story by Dennis Arp '80 / images
by Jeanine Hill
"If you have more of them at home, Cal State Fullerton President Milton A. Gordon sometimes jokes with parents, "send them to us."
Well, the Ramirezes of Santa Ana not only have taken Gordon's request to heart; they've pursued it to a quadrangular extreme.
Four children, four students, all first-generation collegians, all sharing the Cal State Fullerton experience, which makes their story unusual enough. But what's more, Imelda, Ruben, Oscar and Elizabeth also are engineers.
They say there was no grand plan to pick the same school or pursue the same major. Still, they wouldn’t have designed things any differently.
"Before we went to Fullerton, we were a close family," says Imelda Ramirez, who graduated with a degree in electrical engineering in May 2005. "We had our own friends and interests--and we still do. But college has brought us even closer together.
"It’s like it isn't just school time, it’s family time."
As the family trailblazer, Imelda says she quickly found a home in the College of Engineering and Computer Science.
"I loved it," Imelda says. "Everyone comes from different backgrounds, but no matter who you are, there's so much support."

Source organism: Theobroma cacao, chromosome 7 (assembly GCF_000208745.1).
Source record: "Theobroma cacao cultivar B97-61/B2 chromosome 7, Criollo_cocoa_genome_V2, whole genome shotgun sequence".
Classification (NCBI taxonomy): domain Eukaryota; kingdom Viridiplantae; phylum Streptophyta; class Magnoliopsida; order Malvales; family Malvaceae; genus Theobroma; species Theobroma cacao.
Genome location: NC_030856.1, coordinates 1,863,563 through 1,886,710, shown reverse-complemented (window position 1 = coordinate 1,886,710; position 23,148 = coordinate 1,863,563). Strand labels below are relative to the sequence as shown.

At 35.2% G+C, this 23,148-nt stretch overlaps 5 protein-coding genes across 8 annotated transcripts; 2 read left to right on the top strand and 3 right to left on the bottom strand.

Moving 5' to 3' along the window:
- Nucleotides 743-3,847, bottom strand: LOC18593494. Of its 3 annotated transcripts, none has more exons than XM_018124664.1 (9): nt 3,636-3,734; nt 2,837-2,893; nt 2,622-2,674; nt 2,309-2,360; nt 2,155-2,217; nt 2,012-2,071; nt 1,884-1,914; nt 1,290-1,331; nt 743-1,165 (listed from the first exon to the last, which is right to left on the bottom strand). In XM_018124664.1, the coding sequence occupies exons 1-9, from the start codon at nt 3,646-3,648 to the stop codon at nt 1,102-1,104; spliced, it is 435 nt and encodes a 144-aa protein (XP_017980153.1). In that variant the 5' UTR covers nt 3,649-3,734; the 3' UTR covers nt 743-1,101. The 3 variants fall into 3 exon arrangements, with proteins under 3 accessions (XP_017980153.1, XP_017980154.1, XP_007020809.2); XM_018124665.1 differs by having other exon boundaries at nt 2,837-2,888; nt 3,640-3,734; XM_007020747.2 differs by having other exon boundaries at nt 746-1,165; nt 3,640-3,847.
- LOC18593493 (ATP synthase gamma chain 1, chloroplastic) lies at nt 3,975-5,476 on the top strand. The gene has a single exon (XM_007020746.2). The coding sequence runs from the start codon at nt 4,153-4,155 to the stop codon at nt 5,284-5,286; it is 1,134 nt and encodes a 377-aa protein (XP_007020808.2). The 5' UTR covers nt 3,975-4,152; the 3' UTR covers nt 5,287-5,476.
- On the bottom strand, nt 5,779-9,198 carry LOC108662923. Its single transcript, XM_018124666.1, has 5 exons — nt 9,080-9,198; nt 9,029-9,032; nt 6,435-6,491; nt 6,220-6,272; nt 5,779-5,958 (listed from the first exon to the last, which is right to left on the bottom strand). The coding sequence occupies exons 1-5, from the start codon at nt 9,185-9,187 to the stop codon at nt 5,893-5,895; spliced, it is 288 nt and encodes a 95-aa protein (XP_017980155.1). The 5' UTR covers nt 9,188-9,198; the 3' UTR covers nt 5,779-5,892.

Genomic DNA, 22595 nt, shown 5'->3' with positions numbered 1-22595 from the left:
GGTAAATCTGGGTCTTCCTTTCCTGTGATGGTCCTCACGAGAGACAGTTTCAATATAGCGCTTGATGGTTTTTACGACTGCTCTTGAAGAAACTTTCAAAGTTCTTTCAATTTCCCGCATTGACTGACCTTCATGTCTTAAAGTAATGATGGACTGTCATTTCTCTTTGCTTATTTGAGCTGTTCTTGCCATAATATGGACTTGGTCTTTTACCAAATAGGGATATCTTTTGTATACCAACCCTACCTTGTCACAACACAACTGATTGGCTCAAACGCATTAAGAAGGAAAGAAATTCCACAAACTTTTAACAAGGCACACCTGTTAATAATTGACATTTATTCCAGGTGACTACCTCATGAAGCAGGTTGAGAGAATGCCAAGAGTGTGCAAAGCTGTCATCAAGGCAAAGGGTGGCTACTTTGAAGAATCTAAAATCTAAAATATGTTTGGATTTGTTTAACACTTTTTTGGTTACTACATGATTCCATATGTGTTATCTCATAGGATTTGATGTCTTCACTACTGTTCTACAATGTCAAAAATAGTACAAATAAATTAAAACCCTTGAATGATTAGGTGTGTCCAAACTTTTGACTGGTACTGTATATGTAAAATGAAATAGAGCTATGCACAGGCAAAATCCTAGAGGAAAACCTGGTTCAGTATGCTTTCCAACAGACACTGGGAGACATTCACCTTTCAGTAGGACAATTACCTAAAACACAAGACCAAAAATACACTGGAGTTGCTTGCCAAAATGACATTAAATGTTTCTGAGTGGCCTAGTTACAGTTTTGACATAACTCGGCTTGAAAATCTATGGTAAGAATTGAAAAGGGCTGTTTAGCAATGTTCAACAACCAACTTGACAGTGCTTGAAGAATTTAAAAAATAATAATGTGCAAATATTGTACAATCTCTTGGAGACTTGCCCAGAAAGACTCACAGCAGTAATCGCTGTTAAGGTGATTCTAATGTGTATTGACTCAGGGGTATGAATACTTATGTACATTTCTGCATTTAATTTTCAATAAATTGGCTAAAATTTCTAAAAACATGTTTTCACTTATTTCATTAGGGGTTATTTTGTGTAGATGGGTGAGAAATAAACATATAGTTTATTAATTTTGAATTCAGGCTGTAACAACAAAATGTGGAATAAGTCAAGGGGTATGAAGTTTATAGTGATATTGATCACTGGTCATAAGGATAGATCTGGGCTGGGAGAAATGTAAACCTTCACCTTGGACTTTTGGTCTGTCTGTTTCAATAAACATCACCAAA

Ruben followed Imelda's lead and is one class from a degree in mechanical engineering, steering toward an auto-industry career. Oscar is a junior majoring in civil engineering, with an eye toward architecture. And freshman Elizabeth?
"Since the three of us were in different areas of engineering," Ruben says, "we told her she might as well get a computer design degree."
The Ramirezes have all taken on student leadership roles, with Imelda serving as president of the Society of Women Engineers as well as campus founder of Hermanas Unidas, a Latina student support group. Oscar spearheaded last year's whimsical but weighty Concrete Frisbee design competition.
"What's stirring here is not just the Ramirezes being first-generation college students, aspiring to be in a very difficult major and succeeding," says Raman M. Unnikrishnan, dean of the College of Engineering and Computer Science, "they go the next step by taking on mentoring and leadership roles. That’s quite unique and quite wonderful."
Adds Lisa Jones, assistant dean for student affairs, "The thing I noticed first was how friendly and personable they are. They greet me by name and shake my hand. They are all eager to make an impression and to take on responsibility."
While Imelda taps her people skills as a sales engineer for Applied Industrial Engineering, she still counsels her studious siblings. But her network of college friends extends well beyond those who sit at her parents' dinner table on Sundays.
"I know I didn't graduate as one person but as a member of a family–and I don't just mean my own," she says. "I went in with a family, but I came out with an even bigger one."